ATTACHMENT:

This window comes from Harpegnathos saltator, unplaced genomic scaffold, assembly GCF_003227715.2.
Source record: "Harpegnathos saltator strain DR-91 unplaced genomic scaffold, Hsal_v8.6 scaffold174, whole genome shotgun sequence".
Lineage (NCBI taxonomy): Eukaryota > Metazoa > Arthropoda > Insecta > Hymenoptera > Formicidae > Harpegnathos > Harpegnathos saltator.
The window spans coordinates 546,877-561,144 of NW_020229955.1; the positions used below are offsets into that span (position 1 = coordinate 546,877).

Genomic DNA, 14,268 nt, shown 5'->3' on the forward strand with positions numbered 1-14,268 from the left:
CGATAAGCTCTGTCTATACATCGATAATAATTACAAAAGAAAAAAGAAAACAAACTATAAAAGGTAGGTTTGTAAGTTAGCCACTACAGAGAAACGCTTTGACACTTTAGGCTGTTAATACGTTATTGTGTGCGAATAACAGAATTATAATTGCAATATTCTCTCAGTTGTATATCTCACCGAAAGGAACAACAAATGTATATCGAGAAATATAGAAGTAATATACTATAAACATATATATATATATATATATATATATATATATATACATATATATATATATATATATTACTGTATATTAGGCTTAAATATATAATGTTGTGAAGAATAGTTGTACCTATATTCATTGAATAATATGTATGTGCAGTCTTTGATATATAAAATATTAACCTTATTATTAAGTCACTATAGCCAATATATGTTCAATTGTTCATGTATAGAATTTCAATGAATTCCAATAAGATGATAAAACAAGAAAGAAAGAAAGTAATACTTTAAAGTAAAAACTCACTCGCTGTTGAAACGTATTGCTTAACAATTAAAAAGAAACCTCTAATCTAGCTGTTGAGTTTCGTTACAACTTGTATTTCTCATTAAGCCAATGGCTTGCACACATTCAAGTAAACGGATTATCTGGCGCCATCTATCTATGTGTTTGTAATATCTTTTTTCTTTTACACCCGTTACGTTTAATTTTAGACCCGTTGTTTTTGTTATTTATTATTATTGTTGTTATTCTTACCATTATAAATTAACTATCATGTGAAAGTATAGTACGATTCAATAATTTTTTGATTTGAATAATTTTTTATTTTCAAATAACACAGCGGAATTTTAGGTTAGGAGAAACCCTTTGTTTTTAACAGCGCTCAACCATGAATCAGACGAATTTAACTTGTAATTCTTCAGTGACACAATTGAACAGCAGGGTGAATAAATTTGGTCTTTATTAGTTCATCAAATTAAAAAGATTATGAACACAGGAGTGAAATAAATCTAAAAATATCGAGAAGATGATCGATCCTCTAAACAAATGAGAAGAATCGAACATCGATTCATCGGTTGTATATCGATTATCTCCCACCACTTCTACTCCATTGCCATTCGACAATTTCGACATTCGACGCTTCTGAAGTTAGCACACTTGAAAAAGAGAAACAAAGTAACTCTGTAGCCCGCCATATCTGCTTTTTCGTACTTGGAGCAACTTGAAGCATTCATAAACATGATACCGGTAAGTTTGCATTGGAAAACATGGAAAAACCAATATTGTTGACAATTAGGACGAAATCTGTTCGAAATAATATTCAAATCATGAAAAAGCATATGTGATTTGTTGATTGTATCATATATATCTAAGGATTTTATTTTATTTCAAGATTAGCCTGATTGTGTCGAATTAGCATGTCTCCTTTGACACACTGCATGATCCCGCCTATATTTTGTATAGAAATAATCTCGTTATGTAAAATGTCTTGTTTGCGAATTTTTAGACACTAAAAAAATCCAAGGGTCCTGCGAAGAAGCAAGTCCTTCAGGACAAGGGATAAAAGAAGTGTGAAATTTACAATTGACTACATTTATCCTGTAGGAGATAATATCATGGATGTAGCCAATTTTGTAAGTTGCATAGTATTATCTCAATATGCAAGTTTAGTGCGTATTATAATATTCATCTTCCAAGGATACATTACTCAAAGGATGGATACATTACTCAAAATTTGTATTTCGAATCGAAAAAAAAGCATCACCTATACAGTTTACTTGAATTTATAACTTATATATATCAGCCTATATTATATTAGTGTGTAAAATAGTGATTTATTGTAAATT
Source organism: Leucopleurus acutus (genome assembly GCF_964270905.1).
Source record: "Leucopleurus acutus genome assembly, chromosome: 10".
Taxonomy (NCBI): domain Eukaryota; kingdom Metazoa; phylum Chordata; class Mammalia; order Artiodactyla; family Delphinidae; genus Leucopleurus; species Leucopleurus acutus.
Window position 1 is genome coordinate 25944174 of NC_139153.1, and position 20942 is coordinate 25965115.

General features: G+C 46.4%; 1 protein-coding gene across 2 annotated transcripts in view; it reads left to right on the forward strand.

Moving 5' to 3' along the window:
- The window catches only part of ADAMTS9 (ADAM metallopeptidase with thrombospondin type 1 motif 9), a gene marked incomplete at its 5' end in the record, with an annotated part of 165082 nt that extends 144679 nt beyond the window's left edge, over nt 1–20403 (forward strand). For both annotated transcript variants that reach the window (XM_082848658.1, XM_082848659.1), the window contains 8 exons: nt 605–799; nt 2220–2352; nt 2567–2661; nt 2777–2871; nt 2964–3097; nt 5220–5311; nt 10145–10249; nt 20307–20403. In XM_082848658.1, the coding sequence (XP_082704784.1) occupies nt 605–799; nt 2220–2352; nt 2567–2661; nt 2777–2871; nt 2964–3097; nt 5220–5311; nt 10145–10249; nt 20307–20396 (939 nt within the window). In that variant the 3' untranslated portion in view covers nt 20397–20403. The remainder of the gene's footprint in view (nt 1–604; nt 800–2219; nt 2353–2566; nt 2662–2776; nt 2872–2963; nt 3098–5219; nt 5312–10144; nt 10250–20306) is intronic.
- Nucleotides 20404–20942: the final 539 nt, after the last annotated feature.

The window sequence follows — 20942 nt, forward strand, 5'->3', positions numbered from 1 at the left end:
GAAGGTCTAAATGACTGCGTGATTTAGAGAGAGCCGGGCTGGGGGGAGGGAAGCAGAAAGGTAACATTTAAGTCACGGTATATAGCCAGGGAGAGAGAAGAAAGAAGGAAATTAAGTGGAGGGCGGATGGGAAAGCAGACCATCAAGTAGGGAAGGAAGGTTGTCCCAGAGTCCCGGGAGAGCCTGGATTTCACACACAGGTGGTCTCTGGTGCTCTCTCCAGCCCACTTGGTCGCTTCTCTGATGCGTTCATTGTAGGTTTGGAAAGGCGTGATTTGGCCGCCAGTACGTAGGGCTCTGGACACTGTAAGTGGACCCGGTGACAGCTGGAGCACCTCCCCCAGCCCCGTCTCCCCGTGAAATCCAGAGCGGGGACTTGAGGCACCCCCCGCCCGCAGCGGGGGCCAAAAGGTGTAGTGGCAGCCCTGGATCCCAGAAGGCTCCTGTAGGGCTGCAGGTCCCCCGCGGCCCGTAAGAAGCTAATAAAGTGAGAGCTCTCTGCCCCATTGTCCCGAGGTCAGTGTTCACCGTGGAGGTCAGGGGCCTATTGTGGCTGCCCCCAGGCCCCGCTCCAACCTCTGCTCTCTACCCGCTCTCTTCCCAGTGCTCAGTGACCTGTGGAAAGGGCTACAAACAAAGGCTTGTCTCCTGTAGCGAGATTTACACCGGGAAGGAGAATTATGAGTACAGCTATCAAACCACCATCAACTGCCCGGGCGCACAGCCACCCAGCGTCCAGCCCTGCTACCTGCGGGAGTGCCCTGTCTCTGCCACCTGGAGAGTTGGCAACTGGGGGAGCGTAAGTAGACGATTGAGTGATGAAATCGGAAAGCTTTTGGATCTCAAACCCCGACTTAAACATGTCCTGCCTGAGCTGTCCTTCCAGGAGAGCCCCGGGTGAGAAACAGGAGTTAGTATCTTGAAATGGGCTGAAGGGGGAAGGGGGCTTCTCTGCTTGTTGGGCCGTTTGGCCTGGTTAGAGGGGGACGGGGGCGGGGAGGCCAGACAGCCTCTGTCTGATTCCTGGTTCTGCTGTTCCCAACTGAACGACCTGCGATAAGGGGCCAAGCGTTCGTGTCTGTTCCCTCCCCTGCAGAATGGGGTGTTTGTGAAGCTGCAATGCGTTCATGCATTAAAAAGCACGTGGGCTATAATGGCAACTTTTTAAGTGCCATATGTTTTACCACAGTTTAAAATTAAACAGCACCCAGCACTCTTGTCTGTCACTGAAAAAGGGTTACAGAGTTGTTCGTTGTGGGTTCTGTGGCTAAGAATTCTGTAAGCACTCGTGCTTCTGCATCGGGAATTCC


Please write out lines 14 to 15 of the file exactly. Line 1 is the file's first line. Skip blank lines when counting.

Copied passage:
- Nucleotides 20404–20942: the final 539 nt, after the last annotated feature.

The window sequence follows — 20942 nt, forward strand, 5'->3', positions numbered from 1 at the left end: